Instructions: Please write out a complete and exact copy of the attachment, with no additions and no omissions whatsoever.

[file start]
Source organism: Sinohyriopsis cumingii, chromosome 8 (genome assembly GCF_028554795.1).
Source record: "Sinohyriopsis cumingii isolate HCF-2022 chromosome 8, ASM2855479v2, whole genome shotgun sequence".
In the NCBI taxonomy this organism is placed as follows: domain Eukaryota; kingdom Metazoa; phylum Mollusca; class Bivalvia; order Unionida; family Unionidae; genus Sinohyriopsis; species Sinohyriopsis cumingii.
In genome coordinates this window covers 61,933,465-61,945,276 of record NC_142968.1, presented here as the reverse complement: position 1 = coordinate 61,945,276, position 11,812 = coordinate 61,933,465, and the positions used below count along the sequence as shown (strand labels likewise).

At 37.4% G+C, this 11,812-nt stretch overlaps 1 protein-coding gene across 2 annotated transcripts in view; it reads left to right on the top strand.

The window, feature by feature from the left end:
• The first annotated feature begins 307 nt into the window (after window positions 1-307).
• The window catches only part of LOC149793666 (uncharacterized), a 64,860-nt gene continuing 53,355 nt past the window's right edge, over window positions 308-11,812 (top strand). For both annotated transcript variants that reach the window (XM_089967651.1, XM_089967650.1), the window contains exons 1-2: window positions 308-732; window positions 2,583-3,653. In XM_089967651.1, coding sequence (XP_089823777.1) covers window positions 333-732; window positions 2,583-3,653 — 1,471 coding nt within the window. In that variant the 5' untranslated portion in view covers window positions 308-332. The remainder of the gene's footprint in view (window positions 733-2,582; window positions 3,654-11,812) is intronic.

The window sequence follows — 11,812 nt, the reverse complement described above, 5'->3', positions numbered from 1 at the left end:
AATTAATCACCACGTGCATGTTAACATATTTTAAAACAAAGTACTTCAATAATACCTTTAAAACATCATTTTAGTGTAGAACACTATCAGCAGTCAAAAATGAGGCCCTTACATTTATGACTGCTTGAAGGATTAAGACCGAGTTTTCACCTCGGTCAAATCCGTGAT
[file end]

Source organism: Sinohyriopsis cumingii, chromosome 8 (genome assembly GCF_028554795.1).
Source record: "Sinohyriopsis cumingii isolate HCF-2022 chromosome 8, ASM2855479v2, whole genome shotgun sequence".
In the NCBI taxonomy this organism is placed as follows: domain Eukaryota; kingdom Metazoa; phylum Mollusca; class Bivalvia; order Unionida; family Unionidae; genus Sinohyriopsis; species Sinohyriopsis cumingii.
In genome coordinates this window covers 61,933,465-61,945,276 of record NC_142968.1, presented here as the reverse complement: position 1 = coordinate 61,945,276, position 11,812 = coordinate 61,933,465, and the positions used below count along the sequence as shown (strand labels likewise).

At 37.4% G+C, this 11,812-nt stretch overlaps 1 protein-coding gene across 2 annotated transcripts in view; it reads left to right on the top strand.

The window, feature by feature from the left end:
• The first annotated feature begins 307 nt into the window (after window positions 1-307).
• The window catches only part of LOC149793666 (uncharacterized), a 64,860-nt gene continuing 53,355 nt past the window's right edge, over window positions 308-11,812 (top strand). For both annotated transcript variants that reach the window (XM_089967651.1, XM_089967650.1), the window contains exons 1-2: window positions 308-732; window positions 2,583-3,653. In XM_089967651.1, coding sequence (XP_089823777.1) covers window positions 333-732; window positions 2,583-3,653 — 1,471 coding nt within the window. In that variant the 5' untranslated portion in view covers window positions 308-332. The remainder of the gene's footprint in view (window positions 733-2,582; window positions 3,654-11,812) is intronic.

The window sequence follows — 11,812 nt, the reverse complement described above, 5'->3', positions numbered from 1 at the left end:
AATTAATCACCACGTGCATGTTAACATATTTTAAAACAAAGTACTTCAATAATACCTTTAAAACATCATTTTAGTGTAGAACACTATCAGCAGTCAAAAATGAGGCCCTTACATTTATGACTGCTTGAAGGATTAAGACCGAGTTTTCACCTCGGTCAAATCCGTGAT